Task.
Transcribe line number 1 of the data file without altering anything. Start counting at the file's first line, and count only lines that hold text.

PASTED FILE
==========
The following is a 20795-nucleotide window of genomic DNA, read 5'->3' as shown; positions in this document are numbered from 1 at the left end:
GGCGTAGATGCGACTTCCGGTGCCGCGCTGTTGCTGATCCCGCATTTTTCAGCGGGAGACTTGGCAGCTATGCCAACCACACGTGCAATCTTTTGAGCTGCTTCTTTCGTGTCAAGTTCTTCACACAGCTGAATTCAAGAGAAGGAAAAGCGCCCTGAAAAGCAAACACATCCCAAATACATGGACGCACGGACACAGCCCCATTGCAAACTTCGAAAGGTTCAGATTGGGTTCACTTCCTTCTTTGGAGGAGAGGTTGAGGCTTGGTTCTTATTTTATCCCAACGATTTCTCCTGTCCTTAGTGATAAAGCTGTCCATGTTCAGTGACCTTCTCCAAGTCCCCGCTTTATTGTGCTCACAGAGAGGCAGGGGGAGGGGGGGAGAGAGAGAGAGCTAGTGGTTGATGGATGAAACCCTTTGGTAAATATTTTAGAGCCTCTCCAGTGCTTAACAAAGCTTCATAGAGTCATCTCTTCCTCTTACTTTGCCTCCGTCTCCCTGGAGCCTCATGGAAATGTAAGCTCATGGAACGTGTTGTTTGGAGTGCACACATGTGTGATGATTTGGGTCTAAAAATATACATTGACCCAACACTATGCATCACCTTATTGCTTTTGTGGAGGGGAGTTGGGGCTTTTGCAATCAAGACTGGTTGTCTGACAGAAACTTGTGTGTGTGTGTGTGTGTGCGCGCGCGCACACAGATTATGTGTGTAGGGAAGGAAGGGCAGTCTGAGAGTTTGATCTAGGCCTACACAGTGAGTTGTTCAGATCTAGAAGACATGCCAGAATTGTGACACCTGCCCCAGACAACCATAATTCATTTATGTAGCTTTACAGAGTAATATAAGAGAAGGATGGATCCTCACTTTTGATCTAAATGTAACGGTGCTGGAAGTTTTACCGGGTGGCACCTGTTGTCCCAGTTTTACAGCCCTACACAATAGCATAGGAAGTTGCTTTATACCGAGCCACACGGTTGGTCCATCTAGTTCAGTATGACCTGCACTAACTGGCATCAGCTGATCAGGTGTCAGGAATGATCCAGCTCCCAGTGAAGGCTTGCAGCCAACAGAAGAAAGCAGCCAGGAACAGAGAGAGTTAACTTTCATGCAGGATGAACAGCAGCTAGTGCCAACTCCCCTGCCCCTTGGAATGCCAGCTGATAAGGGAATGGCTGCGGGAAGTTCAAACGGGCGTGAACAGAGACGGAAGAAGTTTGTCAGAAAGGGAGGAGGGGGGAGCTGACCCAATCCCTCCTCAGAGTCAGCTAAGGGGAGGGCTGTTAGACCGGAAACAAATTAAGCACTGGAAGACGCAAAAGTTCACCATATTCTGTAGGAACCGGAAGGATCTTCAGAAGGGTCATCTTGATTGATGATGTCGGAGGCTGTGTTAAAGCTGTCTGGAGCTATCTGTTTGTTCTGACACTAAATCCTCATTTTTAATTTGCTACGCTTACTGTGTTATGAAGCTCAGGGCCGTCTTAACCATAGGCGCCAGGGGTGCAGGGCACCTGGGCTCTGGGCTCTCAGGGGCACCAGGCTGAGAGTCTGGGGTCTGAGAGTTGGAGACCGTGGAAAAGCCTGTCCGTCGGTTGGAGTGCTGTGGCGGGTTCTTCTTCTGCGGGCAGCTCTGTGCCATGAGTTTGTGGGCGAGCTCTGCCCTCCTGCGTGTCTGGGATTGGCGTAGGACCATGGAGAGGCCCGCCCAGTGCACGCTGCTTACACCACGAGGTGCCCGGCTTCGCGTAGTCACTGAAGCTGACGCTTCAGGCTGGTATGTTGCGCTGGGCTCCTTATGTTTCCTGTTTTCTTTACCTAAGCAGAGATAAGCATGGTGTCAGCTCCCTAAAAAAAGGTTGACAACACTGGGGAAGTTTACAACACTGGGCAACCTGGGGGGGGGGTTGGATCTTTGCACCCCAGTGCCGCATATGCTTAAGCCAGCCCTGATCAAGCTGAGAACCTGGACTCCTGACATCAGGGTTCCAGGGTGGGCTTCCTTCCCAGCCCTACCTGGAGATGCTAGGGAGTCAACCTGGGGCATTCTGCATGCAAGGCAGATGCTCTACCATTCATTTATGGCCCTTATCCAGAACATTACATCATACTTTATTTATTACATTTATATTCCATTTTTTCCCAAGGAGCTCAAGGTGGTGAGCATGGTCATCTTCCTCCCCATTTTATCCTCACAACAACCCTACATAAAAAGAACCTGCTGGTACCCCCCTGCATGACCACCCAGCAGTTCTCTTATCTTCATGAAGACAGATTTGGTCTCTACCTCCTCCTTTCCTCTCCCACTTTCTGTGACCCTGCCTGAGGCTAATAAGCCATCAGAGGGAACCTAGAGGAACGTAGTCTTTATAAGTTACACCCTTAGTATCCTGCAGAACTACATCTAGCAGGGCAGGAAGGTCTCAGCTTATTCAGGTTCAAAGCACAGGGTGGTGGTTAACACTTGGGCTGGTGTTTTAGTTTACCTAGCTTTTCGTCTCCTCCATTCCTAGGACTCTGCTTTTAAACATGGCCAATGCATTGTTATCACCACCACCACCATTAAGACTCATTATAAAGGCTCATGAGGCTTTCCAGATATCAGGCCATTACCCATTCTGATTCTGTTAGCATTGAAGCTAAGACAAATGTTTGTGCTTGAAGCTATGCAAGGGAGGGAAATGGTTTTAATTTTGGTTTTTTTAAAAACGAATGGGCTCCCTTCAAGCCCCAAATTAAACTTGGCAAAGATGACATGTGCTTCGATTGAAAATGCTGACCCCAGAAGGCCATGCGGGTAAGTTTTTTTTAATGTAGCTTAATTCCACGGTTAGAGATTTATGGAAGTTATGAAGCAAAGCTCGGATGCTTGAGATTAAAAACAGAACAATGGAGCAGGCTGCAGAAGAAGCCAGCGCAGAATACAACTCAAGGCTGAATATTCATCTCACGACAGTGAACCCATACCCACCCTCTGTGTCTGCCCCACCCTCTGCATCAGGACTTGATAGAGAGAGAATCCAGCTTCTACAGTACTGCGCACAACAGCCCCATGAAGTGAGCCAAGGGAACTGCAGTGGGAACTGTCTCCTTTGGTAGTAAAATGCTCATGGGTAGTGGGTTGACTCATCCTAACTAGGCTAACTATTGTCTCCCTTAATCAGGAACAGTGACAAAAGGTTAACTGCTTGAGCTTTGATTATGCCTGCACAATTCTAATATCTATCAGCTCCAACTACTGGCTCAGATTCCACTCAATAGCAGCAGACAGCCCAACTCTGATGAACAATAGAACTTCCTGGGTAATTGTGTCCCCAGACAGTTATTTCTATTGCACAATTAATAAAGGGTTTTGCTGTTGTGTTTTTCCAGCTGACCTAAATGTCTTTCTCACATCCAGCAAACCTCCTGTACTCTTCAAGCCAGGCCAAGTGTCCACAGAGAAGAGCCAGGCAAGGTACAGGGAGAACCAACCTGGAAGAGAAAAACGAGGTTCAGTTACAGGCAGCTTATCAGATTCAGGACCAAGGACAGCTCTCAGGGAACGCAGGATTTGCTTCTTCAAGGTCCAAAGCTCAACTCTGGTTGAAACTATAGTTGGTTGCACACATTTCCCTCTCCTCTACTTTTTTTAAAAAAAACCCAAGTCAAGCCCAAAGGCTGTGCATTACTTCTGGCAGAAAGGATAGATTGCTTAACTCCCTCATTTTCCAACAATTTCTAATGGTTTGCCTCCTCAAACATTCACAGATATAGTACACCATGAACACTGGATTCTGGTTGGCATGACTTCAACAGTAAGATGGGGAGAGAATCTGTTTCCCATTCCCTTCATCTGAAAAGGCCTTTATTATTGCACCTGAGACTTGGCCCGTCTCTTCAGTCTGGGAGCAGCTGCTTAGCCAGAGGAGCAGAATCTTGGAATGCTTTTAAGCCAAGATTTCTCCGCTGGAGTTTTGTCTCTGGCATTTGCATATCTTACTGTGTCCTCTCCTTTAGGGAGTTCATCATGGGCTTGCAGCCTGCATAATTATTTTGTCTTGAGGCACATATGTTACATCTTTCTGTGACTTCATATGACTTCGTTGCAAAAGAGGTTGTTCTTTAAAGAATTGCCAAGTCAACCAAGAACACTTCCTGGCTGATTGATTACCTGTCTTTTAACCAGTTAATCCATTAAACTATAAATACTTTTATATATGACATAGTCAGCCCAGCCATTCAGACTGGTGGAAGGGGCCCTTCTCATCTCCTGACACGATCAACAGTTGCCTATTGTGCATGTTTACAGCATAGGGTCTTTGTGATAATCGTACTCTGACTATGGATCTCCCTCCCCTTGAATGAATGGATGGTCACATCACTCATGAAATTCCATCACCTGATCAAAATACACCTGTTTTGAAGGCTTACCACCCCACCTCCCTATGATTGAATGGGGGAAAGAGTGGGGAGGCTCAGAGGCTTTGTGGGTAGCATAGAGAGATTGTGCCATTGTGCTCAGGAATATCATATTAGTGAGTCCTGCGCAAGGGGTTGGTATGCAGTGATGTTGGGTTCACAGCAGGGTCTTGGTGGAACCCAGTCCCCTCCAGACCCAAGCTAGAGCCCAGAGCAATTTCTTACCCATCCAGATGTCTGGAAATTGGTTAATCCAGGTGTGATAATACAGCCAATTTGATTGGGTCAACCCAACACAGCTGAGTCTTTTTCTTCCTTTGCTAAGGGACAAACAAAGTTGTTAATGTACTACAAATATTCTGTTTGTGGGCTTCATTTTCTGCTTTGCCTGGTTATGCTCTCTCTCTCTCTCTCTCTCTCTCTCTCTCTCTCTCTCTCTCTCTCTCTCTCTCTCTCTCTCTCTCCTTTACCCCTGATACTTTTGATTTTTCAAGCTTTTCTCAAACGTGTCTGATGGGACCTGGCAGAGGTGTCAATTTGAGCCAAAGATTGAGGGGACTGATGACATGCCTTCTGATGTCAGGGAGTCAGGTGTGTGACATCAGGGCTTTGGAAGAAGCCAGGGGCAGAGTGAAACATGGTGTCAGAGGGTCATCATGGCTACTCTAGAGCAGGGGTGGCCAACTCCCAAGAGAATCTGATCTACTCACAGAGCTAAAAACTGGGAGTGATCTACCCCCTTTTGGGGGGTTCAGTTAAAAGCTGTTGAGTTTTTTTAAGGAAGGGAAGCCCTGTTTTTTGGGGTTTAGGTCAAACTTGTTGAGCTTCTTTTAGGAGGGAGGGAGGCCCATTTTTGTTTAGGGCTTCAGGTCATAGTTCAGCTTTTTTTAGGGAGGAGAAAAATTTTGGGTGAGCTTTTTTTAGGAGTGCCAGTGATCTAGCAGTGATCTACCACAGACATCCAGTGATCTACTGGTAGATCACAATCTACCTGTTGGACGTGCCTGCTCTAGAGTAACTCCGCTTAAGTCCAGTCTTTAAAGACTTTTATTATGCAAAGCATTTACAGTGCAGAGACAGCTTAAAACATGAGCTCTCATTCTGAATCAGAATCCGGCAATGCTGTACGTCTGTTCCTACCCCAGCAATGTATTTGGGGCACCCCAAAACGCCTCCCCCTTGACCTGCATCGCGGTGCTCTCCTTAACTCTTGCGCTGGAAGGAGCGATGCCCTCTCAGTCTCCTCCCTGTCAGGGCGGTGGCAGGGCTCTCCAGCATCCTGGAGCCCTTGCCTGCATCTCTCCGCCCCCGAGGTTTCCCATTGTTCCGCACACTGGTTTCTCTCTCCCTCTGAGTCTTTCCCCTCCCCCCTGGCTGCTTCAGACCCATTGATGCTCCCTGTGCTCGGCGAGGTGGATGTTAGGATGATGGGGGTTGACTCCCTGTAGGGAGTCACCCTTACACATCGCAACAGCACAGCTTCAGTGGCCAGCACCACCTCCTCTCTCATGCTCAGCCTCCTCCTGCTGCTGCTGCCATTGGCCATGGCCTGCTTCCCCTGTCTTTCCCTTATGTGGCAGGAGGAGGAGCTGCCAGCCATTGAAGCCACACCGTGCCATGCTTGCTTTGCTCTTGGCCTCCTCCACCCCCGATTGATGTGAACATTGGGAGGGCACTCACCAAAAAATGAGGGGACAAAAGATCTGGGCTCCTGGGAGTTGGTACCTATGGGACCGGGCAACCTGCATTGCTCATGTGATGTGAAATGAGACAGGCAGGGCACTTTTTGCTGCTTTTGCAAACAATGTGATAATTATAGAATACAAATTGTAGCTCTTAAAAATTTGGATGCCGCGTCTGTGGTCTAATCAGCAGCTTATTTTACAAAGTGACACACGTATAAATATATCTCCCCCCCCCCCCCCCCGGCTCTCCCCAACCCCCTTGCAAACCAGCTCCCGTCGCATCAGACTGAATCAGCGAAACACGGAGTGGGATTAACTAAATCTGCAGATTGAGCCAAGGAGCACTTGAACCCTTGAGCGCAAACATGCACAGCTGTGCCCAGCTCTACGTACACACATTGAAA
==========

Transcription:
The following is a 20795-nucleotide window of genomic DNA, read 5'->3' as shown; positions in this document are numbered from 1 at the left end: